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Python was more popular than ever compared to other programming languages on the TIOBE Index in March 2024. Meanwhile, Rust continued its ascent through TIOBE’s top 20, and Scratch rejoined the top 10 in spot #9. The TIOBE Programming Community Index shows year-over-year trends in programming languages based on search engine volume.

Python’s popularity continues

“There is an incredible need for new programmers at the moment,” said TIOBE Software CEO Paul Jansen in an email to TechRepublic. “In such a situation the languages with gentle learning curves will become more popular.”

Python is both relatively easy to learn and has a wide number of possible use cases, making it a good choice for beginning programmers who want to keep their options open in terms of specializations.

SEE: Starting out with basic commands on your Mac? We have a guide to Terminal commands for the MacOS directory structure. (TechRepublic)

According to the March TIOBE Index, Python is ahead of all other programming languages by 4.5% points, the furthest ahead it has ever been. Python’s popularity grew 0.80% between March 2023 and March 2024, according to TIOBE’s proprietary ranking system.

Figure A

Trends year-over-year from the TIOBE Index.
Trends year-over-year from the TIOBE Index. Image: TIOBE Software

As Scratch is a programming language designed for children, it’s possible that Scratch’s rise in the TIOBE Index is also due to more beginners starting to learn it.

Rust may be on its way to the top 10

The programming language Rust rose from position 17 to position 19 over the last year, and Jansen said Rust is “a serious contender” for the top 10.

“Last month there was good news for Rust,” Jansen told TechRepublic. “The U.S. White House National Cyber Director’s Office (ONCD) urged programmers to stop using C and C++ and switch to languages such as … Rust. This will certainly result in a boost of popularity for Rust.”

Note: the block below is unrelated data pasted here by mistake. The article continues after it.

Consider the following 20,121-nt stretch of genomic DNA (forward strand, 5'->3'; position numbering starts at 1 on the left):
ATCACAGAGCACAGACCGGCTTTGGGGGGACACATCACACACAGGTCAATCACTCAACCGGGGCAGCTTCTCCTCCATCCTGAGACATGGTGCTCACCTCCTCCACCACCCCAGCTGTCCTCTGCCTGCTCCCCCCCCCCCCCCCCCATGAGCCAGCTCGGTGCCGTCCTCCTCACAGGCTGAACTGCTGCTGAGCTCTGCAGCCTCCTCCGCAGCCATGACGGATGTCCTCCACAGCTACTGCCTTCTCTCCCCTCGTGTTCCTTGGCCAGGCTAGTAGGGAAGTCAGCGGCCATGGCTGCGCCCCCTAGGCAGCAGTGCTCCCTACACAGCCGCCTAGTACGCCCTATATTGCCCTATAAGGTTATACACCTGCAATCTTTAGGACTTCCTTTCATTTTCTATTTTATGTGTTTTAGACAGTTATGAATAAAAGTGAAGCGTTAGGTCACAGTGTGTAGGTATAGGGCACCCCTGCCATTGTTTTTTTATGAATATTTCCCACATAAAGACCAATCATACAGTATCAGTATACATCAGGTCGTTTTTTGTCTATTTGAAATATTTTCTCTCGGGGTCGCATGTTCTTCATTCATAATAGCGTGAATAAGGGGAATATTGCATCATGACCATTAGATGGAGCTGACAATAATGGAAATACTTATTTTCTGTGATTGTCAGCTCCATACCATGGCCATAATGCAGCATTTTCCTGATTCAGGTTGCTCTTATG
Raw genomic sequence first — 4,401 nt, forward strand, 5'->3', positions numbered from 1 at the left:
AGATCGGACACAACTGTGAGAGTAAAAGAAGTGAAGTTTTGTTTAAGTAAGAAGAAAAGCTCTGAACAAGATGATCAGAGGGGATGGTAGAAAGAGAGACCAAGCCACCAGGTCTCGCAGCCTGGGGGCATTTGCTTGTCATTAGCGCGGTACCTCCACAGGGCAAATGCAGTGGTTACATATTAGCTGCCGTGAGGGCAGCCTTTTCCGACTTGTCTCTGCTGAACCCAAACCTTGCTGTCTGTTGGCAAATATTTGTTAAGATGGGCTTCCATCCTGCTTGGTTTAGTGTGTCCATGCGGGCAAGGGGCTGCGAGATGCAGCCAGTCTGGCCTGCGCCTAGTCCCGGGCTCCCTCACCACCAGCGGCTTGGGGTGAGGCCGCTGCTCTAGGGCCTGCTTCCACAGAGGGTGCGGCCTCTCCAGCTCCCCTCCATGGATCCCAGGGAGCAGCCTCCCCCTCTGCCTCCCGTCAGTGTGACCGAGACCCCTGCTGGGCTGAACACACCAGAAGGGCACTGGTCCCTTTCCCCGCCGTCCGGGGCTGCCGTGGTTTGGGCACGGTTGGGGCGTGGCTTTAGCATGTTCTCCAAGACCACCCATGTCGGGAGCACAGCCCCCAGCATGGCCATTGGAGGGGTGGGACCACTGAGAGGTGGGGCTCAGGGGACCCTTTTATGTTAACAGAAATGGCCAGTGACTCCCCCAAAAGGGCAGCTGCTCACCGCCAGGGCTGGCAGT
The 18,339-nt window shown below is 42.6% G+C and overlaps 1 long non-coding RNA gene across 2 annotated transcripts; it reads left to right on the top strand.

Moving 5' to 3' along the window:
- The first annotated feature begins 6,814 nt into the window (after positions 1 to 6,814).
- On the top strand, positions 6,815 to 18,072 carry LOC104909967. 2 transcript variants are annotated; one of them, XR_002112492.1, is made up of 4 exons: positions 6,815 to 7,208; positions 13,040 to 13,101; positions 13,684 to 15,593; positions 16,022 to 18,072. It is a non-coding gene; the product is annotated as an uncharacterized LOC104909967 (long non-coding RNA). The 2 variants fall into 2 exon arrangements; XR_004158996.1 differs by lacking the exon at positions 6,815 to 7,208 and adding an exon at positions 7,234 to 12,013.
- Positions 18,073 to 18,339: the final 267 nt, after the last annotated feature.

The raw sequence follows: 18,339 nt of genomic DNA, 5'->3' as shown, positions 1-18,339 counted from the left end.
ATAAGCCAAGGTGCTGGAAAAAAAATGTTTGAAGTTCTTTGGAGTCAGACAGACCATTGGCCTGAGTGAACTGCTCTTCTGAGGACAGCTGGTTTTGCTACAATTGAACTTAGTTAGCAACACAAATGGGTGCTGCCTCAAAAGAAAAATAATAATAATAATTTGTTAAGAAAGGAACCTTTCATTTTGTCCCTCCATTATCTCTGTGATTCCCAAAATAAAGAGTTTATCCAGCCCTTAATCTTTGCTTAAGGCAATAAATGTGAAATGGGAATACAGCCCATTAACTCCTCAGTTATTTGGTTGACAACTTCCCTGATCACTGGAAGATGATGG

On March 4, ONCD recommended memory-safe programming languages in order to better secure software and hardware. ONCD specifically called out that Rust meets its three criteria for use in space systems, as well as being memory safe:

  • Rust allows code to be close to the kernel, tightly interlacing it with software and hardware.
  • It supports determinism, making sure the timing of the outputs are consistent.
  • It does not have or can override the “garbage collector,” a function that automatically reclaims unused memory.

However, ONCD cautioned that Rust “has not yet been proven in space systems.” Still, Rust has plenty of other applications for which being memory-safe may be an advantage.

Does generative AI have an impact on which programming languages are popular?

With generative AI fueling a lot of work in the largest software organizations today, we asked Jansen if it has any impact on what languages programmers are seeking out and learning. He replied, “Generative AI has not (had) that much impact on the tech world as propagated. There has (been) hardly any business-critical software written in this way (with AI) yet and certainly no safety-critical software.”

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